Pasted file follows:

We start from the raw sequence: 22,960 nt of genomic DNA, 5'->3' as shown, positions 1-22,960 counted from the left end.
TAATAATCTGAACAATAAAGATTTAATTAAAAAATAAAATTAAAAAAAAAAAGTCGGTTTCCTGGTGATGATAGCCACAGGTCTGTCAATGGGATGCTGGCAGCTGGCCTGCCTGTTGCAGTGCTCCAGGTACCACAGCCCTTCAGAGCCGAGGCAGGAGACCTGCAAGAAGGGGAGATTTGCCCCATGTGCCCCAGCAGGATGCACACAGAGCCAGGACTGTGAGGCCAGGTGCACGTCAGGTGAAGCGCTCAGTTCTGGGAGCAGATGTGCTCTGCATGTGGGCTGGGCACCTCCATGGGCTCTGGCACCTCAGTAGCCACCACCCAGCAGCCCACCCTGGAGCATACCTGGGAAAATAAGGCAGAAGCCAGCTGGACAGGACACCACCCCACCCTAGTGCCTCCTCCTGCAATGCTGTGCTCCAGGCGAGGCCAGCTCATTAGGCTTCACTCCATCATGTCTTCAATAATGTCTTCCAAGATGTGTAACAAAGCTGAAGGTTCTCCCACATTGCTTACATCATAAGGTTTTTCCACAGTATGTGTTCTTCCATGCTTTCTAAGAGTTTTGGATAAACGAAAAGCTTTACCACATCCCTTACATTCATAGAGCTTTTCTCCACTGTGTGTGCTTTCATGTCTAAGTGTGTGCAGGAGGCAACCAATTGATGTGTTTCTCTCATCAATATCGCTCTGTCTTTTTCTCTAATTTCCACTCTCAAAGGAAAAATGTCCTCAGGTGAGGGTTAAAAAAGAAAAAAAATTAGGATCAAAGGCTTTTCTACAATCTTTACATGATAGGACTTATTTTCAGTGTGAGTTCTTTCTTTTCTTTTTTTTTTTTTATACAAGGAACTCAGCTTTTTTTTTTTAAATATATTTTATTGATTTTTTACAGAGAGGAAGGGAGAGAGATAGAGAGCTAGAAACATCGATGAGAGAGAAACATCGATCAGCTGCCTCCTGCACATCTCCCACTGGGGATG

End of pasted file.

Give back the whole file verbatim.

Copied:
We start from the raw sequence: 22,960 nt of genomic DNA, 5'->3' as shown, positions 1-22,960 counted from the left end.
TAATAATCTGAACAATAAAGATTTAATTAAAAAATAAAATTAAAAAAAAAAAGTCGGTTTCCTGGTGATGATAGCCACAGGTCTGTCAATGGGATGCTGGCAGCTGGCCTGCCTGTTGCAGTGCTCCAGGTACCACAGCCCTTCAGAGCCGAGGCAGGAGACCTGCAAGAAGGGGAGATTTGCCCCATGTGCCCCAGCAGGATGCACACAGAGCCAGGACTGTGAGGCCAGGTGCACGTCAGGTGAAGCGCTCAGTTCTGGGAGCAGATGTGCTCTGCATGTGGGCTGGGCACCTCCATGGGCTCTGGCACCTCAGTAGCCACCACCCAGCAGCCCACCCTGGAGCATACCTGGGAAAATAAGGCAGAAGCCAGCTGGACAGGACACCACCCCACCCTAGTGCCTCCTCCTGCAATGCTGTGCTCCAGGCGAGGCCAGCTCATTAGGCTTCACTCCATCATGTCTTCAATAATGTCTTCCAAGATGTGTAACAAAGCTGAAGGTTCTCCCACATTGCTTACATCATAAGGTTTTTCCACAGTATGTGTTCTTCCATGCTTTCTAAGAGTTTTGGATAAACGAAAAGCTTTACCACATCCCTTACATTCATAGAGCTTTTCTCCACTGTGTGTGCTTTCATGTCTAAGTGTGTGCAGGAGGCAACCAATTGATGTGTTTCTCTCATCAATATCGCTCTGTCTTTTTCTCTAATTTCCACTCTCAAAGGAAAAATGTCCTCAGGTGAGGGTTAAAAAAGAAAAAAAATTAGGATCAAAGGCTTTTCTACAATCTTTACATGATAGGACTTATTTTCAGTGTGAGTTCTTTCTTTTCTTTTTTTTTTTTTATACAAGGAACTCAGCTTTTTTTTTTTAAATATATTTTATTGATTTTTTACAGAGAGGAAGGGAGAGAGATAGAGAGCTAGAAACATCGATGAGAGAGAAACATCGATCAGCTGCCTCCTGCACATCTCCCACTGGGGATG